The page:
Mac Pro GPU limits for Video Editors

Discussion in 'Mac Pro' started by TrumanLA, Jan 1, 2017.

  1. TrumanLA, Jan 1, 2017
    Last edited: Jan 1, 2017

    TrumanLA macrumors newbie

    Jan 1, 2017
    I'd like to take a vote as to which GPU you think is the best bang per buck for each program:

    FCP 7
    FCP X
    After Effects

    I'm partial to nVidia GPUs and assume the hierarchy looks like this:

    GTX 680 2GB
    GTX 680 4GB
    GTX 980 4GB
    GTX 980 Ti 6GB
    Titan X Maxwell 12GB

    Thanks for any and all who participate
  2. Flint Ironstag macrumors 6502a

    Flint Ironstag

    Dec 1, 2013
    Houston, TX USA
    GTX 980 prices have dropped nicely since the arrival of the 10 series (Pascal). I wouldn't get anything less than that.
  3. phobos macrumors regular

    Feb 25, 2008
    Even though you might find it odd I would invest on AMD cards. Apple supposedly will keep using them for the indefinite future so I would suspect they will heavily optimise for those.
    There are some nasty bugs with Nvidia cards and there are zero plans for them to fix them.
  4. steveOooo macrumors 6502a

    Jun 30, 2008
    Fcpx - a and card, I use the r9 380

    Adobe - nvidia, I find after fx a slug and always prefer using motion
  5. TrumanLA thread starter macrumors newbie

    Jan 1, 2017
    Great advice re: pricing of the 980... but honestly, some people don't even have that money. I'm just looking for the best CUDA cards.

    Also, Phobos, you make an excellent point. I hear OpenCL is very similar to CUDA in how it works. Problem is, while I can flash (or buy flashed cards) for nVidia... the ATI cards which are the most powerful are listed by Netkas as absolutely not working in newer OS. What ATI card even remotely rivals a Titan X (Maxwell obvi)... and what ATI card that costs $120 rivals a 680? Unless of course, there's an implicit premise to your point that we're focusing on FCP7 or FCPX ..?

    And please note: I KNOW I have erroneous and ignorant views, as all my knowledge is second hand, inference, etc. I don't game nor edit/render/color correct video... so I must rely on the opinions of you all.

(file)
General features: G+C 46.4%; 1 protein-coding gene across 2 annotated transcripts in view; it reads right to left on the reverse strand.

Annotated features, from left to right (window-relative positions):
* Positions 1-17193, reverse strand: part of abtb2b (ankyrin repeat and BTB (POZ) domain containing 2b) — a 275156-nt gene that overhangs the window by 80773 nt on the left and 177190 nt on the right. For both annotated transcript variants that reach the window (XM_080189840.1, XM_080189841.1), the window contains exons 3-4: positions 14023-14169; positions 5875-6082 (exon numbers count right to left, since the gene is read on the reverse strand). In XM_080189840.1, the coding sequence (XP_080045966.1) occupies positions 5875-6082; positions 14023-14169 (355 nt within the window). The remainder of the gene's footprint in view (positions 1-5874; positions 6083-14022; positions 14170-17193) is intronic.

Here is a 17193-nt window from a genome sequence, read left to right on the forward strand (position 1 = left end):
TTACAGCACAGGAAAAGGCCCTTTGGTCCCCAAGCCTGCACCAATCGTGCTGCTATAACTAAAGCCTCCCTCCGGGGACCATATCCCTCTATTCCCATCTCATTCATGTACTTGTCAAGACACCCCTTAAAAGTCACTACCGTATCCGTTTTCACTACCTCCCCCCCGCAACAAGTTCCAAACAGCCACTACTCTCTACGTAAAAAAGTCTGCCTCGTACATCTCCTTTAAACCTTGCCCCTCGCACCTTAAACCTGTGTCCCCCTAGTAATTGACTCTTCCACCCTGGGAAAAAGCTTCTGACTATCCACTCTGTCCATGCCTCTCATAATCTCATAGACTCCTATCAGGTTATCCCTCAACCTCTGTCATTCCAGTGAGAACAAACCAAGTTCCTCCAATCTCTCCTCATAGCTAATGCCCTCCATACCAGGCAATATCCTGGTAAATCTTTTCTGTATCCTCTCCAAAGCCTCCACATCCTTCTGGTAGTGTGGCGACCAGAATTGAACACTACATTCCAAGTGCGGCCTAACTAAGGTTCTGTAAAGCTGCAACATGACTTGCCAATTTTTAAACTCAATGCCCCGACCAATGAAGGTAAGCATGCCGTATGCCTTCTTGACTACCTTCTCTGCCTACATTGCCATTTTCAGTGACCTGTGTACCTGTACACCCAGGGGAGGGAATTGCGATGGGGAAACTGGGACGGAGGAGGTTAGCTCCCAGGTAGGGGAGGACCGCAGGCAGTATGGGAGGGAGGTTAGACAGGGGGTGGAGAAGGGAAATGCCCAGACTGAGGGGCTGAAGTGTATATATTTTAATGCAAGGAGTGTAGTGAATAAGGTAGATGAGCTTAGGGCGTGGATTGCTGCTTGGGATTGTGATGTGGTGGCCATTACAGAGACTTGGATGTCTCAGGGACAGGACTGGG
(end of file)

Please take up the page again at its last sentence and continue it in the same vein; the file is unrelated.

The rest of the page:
Thanks to those of you who've already helped. I greatly appreciate it. :)
  6. h9826790 macrumors G5


    Apr 3, 2014
    Hong Kong
    Be careful that Maxwell card may shows glitches in Adobe apps.

    I don't think FCP 7 can use modern GPU power at all.

    FCP X is highly optimise to AMD card. My dual 7950 setup only cost $200 nowadays and can beat the TitanX in FCPX.

    Not familiar with DaVinci, but are you sure it works with CUDA? The card has CUDA doesn't mean that the software can use it to compute.
  7. lclev macrumors regular


    Jul 29, 2013
    I currently use Adobe CC apps (Premiere Pro, After Effects, Photoshop, Illustrator) on my MP 5,1. I have a GTX780 in it. With the release of Sierra I noticed I can now choose to use CUDA or OpenCL in PP or AE.

    From what I have read Apple supplies drivers for Nvidia cards up to the GTX780 and they updated those drivers with Sierra. I have thought about upgrading the card but that would mean manually updating drivers and since everything works great now (smooth and fast) - well, if it ain't broke I have no plans to upgrade for now.

  8. TrumanLA thread starter macrumors newbie

    Jan 1, 2017
    WONDERFUL info guys.

    I have access to 980Ti, 980, 680 -- and would be willing to buy some cards based on recommendations of you guys here so that I can provide quick demonstrations for people.

    I did read a thread in which it's explained that the 7950 corresponds to one of the R series cards and so on. Memorizing the way the nomenclature lines up will take me a little time to memorize, but I'll get that.

    Does anyone here have recommendations of how to demonstrate the trade offs of the cards? I.e., show the lackluster performance of a Titan X in FCP X vs. the optimal R8 setup, and so on?

    THANK YOU all, VERY much. This is exactly what I need.

    As an aside, I've been trying to stock up on the SM951 drives for people to give them the fastest bootable drives... as well as using USB 3.1 rev-2.

    Obviously, I want to use the best CPU for the money which seems like the 6x 3.33GHz...
    The best bang-per-buck bootable SSD seems like it's the use of a MBPr x2 SSD in 256GB
    The fastest bootable SSD is the SM951
    I believe the fastest (and most practical, as eSATA isn't on many devices) seems like USB 3.1 rev2
    And of course, the GPU that is optimal for their biggest weekly slowdown.